As told by “Kasey,” written by Lauren Rose
When I was first dating my soon-to-be husband, it didn’t take long for several red flags to begin appearing…but I was too young, naïve, and love-starved to recognize them.
Immediately after we married, he suddenly wanted nothing to do with me physically. I thought, I’m a good Christian girl; I saved myself for my husband. What is wrong with me?
I initiated going to counseling about the lack of intimacy. We only went one time, and it was useless. I resigned myself to the fact that God destined me to this life, and because He hated divorce, I was stuck.
During the first affair (at least, the first one that I knew about), I reached out to a friend of mine who was a secretary at our church. Unfortunately, she then informed the pastor what was going on; he, in turn, called both my husband and me into the church for a meeting. My husband essentially admitted the affair, but vaguely excused himself by maintaining that his life “wasn’t fun,” hinting that he had been driven to his indiscretions.
I couldn’t believe what I was hearing. At that time, he had a great job, got a free wardrobe allowance, and traveled all over the country to posh resorts for work-related meetings…while I stayed home alone, 24/7, with two kids.
Years later, when I discovered multiple porn purchases on our Comcast bill, I contacted my associate pastor. After I expressed my concern that the kids would come down the stairs in the middle of the night (stomachache, “where’s mommy?”) and see not only the porn, but their father masturbating on the couch, the associate pastor told me, and I quote: “Tell your husband to look at the porn when the kids aren’t home.”
My husband’s affairs and neglect of our children increased as he focused on nothing but his pleasure, pursuing a life free of familial responsibility. I kept reaching out to the churches I attended for help, but none of these connections helped at all. I wanted to leave, but I was financially shackled to him, which was terrifying. I also felt that if I ever left, my daughter would not be safe with him alone.
I assumed he was only hurting me with his infidelity and neglect, but I couldn’t even imagine the devastating impact on my children as he became more detached and crueler.
Side note: And this was not atypical of abusers: experts estimate that 55% to 70% of perpetrators of intimate partner violence also abuse children in the household! -House of Peace Pubs Advocacy Course
My husband’s entitled and self-seeking heart trickled into how he viewed and treated our children with verbal abuse and neglect. My husband verbally and emotionally emasculated our son and for the most part, my husband neglected our daughter; his involvement with her rarely went beyond making disparaging comments about women while she was around. It was as if a sinkhole could have opened in the living room and swallowed her whole, and my husband would not have even noticed.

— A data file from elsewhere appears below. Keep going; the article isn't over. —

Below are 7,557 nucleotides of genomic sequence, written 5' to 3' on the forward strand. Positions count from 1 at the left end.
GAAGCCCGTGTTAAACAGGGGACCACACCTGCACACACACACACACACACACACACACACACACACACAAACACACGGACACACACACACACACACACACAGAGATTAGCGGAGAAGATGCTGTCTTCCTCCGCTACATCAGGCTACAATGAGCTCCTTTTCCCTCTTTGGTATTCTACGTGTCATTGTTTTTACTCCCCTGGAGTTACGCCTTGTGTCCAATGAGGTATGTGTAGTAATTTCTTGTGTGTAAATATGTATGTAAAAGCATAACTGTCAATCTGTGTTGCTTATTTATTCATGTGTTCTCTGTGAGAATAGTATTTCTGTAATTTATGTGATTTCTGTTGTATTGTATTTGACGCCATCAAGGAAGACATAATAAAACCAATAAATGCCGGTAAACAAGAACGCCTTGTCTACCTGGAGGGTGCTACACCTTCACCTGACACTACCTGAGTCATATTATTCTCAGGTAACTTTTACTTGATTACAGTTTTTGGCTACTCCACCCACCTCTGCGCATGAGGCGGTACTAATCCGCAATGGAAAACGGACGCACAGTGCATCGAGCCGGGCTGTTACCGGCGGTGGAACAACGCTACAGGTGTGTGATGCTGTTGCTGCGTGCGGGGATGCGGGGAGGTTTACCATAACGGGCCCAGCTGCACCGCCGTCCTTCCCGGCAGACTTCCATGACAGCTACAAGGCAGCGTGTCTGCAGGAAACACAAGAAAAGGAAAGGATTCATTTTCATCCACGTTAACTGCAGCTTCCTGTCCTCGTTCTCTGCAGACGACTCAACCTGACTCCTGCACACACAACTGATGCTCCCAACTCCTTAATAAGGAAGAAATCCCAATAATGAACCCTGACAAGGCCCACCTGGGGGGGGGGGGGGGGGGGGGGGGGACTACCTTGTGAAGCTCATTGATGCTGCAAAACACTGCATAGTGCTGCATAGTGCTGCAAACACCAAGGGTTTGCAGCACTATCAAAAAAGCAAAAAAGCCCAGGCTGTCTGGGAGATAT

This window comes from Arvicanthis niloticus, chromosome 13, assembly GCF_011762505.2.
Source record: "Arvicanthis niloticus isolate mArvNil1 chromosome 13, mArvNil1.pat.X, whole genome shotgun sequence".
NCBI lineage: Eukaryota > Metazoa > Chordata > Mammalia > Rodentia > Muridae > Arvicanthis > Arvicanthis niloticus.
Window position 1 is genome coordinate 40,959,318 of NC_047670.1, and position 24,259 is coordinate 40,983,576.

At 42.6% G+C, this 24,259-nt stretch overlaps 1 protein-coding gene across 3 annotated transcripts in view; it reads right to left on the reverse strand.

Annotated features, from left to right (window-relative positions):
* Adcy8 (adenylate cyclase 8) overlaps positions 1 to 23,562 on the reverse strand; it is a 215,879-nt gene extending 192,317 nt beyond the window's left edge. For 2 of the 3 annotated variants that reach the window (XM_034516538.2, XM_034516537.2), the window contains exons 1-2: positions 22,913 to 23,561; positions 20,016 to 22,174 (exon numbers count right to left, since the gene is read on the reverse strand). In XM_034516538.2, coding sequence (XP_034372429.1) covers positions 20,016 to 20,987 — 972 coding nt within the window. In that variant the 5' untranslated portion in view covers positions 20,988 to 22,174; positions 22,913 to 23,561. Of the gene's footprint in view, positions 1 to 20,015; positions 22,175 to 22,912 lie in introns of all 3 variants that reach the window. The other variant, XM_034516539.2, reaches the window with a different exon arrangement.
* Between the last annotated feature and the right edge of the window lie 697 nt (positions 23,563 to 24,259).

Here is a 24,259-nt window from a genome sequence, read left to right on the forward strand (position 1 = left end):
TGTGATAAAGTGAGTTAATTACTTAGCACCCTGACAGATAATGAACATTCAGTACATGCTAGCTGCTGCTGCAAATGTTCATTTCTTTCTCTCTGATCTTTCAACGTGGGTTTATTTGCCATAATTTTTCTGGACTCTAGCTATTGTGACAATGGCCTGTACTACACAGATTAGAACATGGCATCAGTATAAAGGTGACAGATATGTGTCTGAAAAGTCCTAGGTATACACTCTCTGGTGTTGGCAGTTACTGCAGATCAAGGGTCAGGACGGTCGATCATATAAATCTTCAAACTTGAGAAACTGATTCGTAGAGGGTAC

Both of my children are in their mid-twenties now and I have seen the generational cycle of abuse repeat in their lives and it breaks my heart.
By the time I discovered Called to Peace Ministries (CTPM), God had already set me free from my abusive marriage. However, the advocacy courses showed me how the domestic abuse in my childhood changed the trajectory of my emotional development, making an abusive marriage almost inevitable.
The CTPM Advocacy Course represents the most comprehensive, well-researched, well-presented material that I have found to date regarding domestic violence. Going through the courses helped me understand that I lived in domestic abuse as a child; it helped me define what happened during my childhood, which in turn allowed me to extend more grace to myself for “falling for” an abuser and perpetuating the cycle.
My mother raised us according to Gothard’s principles, which left me with the impression that my existence was to serve men. My husband had regularly attended Gothard’s seminars while growing up in a Christian school, so he believed, too, that women existed to serve men. The false teachings convinced me I was “stuck” with my abuser, so I had kids with him. They grew up with a cruel man who had no desire to connect to them and didn’t really want them.
Coercive control/domestic abuse represents an especially cruel form of human maltreatment. When the abuse flows from one adult to another in a marriage relationship, civil authorities, communities, and churches don’t seem to understand the impact this is having on children. The experiences of women and children under coercive control/domestic abuse creates a continual impact of trauma that slowly destroys them over time.
The only thing worse than abuse is realizing that nobody believes that it’s happening to you.
My advice to women who are coming out of abuse: You are not alone. It may sometimes look like everything is spinning out of control…but you do have control of some elements. Partner with an advocate to lock arms with you on this journey; you will absolutely make it. It seems unbelievable, so take it slow. A good trauma counselor can help you process all that has happened, and a seasoned advocate can help you navigate your path ahead. You are not alone; and you are going to make it.